9/10 Bulletproof coffee is the new soy latte
Nowadays it is possible to walk into almost any cafe and order a soy latte without being eyeballed as a lunatic by the person behind the counter. But would you have the guts to request a stick of butter in your morning brew? Well, some coffee shops are offering exactly that. Bulletproof coffee is a paleo-friendly invention which involves a black coffee with a dollop of coconut oil or butter. Bleurgh. But advocates say it gives you more slow-release energy, sharpens your brain and helps you to focus - and even that it is delicious. Now the theory has been expanded into a whole ‘Bulletproof’ diet plan, rich in fat. Who wants to bet on when Starbucks will give it a shot?
10/10 Tiger nuts are the new almonds
2014 was a good year for almonds. Gym-goers and raw foodists alike carried around a stash for healthy, protein-rich snacking, almond-milk lattes were quaffed, and almond flour featured in so many paleo and gluten-free treats. Now tiger nuts, or ‘earth almonds’ (yes, really), are about to vie for snacking superiority. Tiger nuts are not nuts, but the tubers of the sedge plant. Originally a key food source for Paleolithic Indians, they have until recently been used as animal feed or a side dish in South America, Africa and the Middle East, or in Hispanic companies made into a sweet, milky drink called horchata. But now the hipsters have got their hands on it, drying, roasting and flavouring with the likes of sweet chilli for an on-the-go snack. High in healthy fats, protein and natural sugar, it is rich in energy content, and thought to help prevent heart disease and improve circulation.
Most of the compounds have scientific names, though one of the simpler compounds is acetal, which, as the food chemist George Burdock has written, is "refreshing, pleasant, and [has a] fruity-green odor," and can be found in whiskey, apple juice, orange juice and raw beets. On average, there are just over 50 flavor compounds in each food ingredient.
A nifty chart shared by Scientific American in 2013 shows which foods share the most flavor compounds with others and which food pairings have the most flavor compounds in common. Peanut butter and roasted peanuts have one of the most significant overlaps (no surprise there). But there are connections that are more difficult to predict: strawberries, for instance, have more in common with white wine than they do with apples, oranges or honey.
Data crunching Indian recipes
Chefs in the West like to make dishes with ingredients that have overlapping flavors. But not all cuisines adhere to the same rule. Many Asian cuisines have been shown to belie the trend by favoring dishes with ingredients that don't overlap in flavor. And Indian food, in particular, is one of the most powerful counterexamples.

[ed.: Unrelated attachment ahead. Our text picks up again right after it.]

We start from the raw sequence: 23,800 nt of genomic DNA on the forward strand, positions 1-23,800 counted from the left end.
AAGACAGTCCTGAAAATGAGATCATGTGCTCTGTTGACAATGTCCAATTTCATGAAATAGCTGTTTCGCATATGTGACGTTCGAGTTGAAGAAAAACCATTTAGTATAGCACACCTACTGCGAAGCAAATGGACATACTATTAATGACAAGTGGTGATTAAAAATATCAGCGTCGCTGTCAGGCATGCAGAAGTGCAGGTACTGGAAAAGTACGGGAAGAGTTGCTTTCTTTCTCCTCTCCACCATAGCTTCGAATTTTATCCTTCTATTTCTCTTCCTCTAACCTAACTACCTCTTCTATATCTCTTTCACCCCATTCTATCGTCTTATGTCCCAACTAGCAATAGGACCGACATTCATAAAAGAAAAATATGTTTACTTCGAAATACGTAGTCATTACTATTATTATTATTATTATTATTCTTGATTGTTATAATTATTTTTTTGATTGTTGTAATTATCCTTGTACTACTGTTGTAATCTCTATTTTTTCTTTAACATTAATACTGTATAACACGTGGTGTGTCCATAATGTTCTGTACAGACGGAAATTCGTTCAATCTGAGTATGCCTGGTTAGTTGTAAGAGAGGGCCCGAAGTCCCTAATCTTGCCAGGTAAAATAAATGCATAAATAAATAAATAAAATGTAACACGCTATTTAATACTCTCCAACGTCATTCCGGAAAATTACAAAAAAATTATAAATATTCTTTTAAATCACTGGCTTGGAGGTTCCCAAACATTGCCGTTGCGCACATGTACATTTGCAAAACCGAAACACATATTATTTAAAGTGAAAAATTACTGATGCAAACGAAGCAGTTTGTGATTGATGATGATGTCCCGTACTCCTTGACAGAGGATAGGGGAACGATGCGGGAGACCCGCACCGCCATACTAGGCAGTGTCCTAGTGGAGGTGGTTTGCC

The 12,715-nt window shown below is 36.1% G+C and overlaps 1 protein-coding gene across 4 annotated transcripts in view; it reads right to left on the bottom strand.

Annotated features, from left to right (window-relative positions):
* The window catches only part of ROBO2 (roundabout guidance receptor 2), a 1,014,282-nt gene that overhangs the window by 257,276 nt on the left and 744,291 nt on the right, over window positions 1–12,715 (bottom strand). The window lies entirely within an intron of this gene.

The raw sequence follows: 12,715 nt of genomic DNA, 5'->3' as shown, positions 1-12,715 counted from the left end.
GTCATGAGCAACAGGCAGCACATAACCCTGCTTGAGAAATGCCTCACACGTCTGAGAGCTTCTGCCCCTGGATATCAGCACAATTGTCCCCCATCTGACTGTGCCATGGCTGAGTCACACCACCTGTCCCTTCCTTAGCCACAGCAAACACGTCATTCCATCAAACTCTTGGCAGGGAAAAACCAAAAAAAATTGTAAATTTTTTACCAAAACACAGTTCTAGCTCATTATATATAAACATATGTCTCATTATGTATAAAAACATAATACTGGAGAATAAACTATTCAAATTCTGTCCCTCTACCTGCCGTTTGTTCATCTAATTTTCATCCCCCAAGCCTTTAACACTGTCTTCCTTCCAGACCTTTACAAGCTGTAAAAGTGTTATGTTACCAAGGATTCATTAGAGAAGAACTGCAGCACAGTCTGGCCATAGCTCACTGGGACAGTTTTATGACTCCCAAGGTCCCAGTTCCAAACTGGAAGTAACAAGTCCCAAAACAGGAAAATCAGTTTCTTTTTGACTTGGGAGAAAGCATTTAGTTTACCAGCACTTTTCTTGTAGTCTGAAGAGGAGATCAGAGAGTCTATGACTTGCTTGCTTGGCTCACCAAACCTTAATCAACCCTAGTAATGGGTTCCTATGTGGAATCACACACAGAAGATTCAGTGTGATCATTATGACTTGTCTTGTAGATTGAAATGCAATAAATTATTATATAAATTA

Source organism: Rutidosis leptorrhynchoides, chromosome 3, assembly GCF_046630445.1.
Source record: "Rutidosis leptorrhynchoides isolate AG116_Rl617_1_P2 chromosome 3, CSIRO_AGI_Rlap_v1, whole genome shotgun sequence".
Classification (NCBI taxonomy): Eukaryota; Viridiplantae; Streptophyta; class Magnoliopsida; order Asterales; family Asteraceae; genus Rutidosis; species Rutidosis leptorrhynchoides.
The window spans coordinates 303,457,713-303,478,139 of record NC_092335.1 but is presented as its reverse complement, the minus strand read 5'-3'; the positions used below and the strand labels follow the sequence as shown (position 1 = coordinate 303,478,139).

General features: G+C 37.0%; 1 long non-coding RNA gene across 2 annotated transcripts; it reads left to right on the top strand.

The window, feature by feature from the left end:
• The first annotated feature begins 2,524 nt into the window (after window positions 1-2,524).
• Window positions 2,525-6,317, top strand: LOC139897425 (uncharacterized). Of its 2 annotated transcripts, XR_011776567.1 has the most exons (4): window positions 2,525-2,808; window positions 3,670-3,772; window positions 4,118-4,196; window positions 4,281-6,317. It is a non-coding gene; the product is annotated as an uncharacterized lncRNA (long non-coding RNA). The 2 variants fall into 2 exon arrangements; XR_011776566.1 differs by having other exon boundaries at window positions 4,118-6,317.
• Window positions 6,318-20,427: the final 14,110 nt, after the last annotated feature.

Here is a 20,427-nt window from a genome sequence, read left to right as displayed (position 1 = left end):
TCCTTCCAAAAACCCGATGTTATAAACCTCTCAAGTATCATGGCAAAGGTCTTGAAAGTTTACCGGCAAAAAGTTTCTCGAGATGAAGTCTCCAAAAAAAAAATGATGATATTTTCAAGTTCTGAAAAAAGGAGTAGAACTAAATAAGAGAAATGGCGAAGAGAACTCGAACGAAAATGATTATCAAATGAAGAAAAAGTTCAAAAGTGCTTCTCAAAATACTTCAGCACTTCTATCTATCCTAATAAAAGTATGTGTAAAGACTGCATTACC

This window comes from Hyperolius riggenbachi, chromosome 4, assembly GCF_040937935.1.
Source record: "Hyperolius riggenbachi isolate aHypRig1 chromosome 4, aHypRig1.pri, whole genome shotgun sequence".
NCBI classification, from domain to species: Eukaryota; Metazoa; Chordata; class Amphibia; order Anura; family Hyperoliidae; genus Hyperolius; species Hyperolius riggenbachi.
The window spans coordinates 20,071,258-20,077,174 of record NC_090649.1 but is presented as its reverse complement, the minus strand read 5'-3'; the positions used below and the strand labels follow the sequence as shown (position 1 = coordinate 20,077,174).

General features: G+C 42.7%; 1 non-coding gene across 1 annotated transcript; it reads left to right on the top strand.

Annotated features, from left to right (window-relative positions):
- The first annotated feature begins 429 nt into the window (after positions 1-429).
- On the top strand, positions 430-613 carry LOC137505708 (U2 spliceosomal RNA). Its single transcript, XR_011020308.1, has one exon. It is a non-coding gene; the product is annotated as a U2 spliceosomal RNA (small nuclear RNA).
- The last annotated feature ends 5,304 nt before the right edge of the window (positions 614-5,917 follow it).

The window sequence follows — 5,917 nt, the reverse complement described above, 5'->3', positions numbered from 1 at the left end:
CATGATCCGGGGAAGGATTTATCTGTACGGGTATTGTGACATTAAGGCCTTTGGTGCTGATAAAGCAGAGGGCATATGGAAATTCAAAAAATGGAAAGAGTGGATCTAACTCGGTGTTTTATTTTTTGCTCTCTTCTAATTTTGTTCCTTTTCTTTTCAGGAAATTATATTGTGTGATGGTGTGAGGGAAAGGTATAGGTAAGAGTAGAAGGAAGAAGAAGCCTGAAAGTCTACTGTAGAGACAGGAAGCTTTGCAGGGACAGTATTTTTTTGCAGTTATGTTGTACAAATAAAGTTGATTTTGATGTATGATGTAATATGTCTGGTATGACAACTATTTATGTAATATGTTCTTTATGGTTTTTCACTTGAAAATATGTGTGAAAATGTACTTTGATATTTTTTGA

Researchers at the Indian Institute for Technology in Jodhpur crunched data on several thousand recipes from a popular online recipe site called TarlaDalal.com. They broke each dish down to its ingredients, and then compared how often and heavily ingredients share flavor compounds.
The answer? Not too often.
Here's an easy way to make sense of what they did, through the lens of a single, theoretical dish. Say you have a dish with 4 different ingredients, like the one below:
Each one of those ingredients has its own list of flavor compounds. And any two of those ingredients' lists might have some overlap. Take the coconut and onion, for instance. We can all agree that these two things are pretty different, but we can also see (in the Venn diagram below) that there's some overlap in their flavor make-up. (Ignore the math symbols.)
You could create the same diagram for all the ingredients with overlapping flavor compounds, as in this diagram. There are six that have overlap. (Again, ignore the math.)
The researchers did this for each of the several thousand recipes, which used a total of 200 ingredients. They examined how much the underlying flavor compounds overlapped in single dishes and discovered something very different from Western cuisines. Indian cuisine tended to mix ingredients whose flavors don't overlap at all.
"We found that average flavor sharing in Indian cuisine was significantly lesser than expected," the researchers wrote.
In other words, the more overlap two ingredients have in flavor, the less likely they are to appear in the same Indian dish.
The unique makeup of Indian cuisine can be seen in some dishes more than others, and it seems to be tied to the use of specific ingredients. Spices usually indicate dishes with flavors that have no chemical common ground.
More specifically, many Indian recipes contain cayenne, the basis of curry powder that is in dishes like red curry, green curry, or massaman curry. And when a dish contains cayenne, the researchers found, it's unlikely to have other ingredients that share similar flavors. The same can be said of green bell pepper, coriander and garam masala, which are nearly as ubiquitous in Indian cuisine.
"Each of the spices is uniquely placed in its recipe to shape the flavor sharing pattern with rest of the ingredients," the researchers noted.
Milk, butter, bread, and rice, meanwhile—all of which are hallmarks of Western cuisine—were found to be associated with just the opposite: flavor pairings that match. When any of those ingredients appeared in an Indian dish, there was a good chance there would be a lot of flavor overlap.
A lesson for all chefs
The takeaway is that part of what makes Indian food so appealing is the way flavors rub up against each other. The cuisine is complicated, no doubt: the average Indian dish, after all, contains at least 7 ingredients, and the total number of ingredients observed by the researchers amounted to almost 200 out of the roughly 381 observed around the world. But all those ingredients — and the spices especially — are all uniquely important because in any single dish, each one brings a unique flavor.
But the upshot should also be a thought that we might be approaching food from the wrong angle. Combining ingredients with like flavors is a useful (and often delicious) strategy, but it might be a somewhat misleading rule of thumb. Indian cuisine, after all, is cherished globally, and yet hinges on a decidedly different ingredient pairing logic.
Copyright: Washington Post